Love in the time of martial law: The escape
(Last of two parts)
Sonny Alvarez, as Eddie Pescador, thus began the saga of his Hong Kong sojourn. Getting connected was an improvised dramatic scenario that is stranger than fiction.
Since he left on Nov. 17, 1972, I was not able to communicate with Sonny until a week afterwards. It was sheer torture, worrying and wondering how he was.
I would go to Father Reuter’s office at Xavier House, after his staff had gone at 7 p.m.
I would make an overseas call, person to person, for Father Joseph. When he gets to the phone, he would say he was still out and would be back in an hour. I would then make a direct call. We would get our messages across to each other, within the context of an ostensibly Church-related conversation.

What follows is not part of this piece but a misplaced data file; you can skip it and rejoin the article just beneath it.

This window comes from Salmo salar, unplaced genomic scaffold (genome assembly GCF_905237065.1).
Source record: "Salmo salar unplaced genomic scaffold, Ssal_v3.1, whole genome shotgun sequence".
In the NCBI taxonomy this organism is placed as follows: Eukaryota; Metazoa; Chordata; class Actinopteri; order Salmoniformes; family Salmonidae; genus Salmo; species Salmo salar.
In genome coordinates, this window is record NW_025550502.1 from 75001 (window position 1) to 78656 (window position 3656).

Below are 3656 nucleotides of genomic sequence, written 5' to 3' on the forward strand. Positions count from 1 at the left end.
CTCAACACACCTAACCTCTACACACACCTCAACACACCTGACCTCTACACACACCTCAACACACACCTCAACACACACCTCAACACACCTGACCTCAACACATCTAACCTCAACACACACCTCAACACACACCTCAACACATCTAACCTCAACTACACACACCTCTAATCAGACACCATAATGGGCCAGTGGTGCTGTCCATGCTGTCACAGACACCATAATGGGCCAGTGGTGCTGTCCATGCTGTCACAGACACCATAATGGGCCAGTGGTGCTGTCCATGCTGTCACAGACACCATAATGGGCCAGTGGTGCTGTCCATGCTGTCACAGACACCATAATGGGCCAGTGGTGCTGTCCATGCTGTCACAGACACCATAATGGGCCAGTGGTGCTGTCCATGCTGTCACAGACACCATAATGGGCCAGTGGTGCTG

‘Shedding like a dog’
At times, I would fall asleep on the couch in the sala and leave early in the morning, until Father Reuter warned me: “Cecile, my duck, my child, you are shedding like a dog. The staff has noticed hair on the sofa and the floor. You will have to shift schedule, better forewarned than caught.”
Anybody who knew Father Reuter could appreciate his melodramatic statements. My long hair was falling because of nervous tension. It was normal, I was told.
Because Sonny was doing opposition work, duplicating and disseminating materials, he linked up with retired Justice Jesus Barrera. I was assigned to send verboten documents. I would wrap them well in an envelope with a parish return address, and locate a passenger at the airport who would consent to carry it after I explained the urgency of the letter package. I would then call Hong Kong to give the flight and the bearer’s name, which Sonny would meet at the Hong Kong airport. One courier was actor Michael Douglas, who happened to be in the Philippines. He was so accommodating. I could not believe it. I told Mr. Douglas the addressee would meet him. When I called to notify Sonny at the Lawson residence, he could not believe it. But yes, it was mission accomplished. This went on for months until March.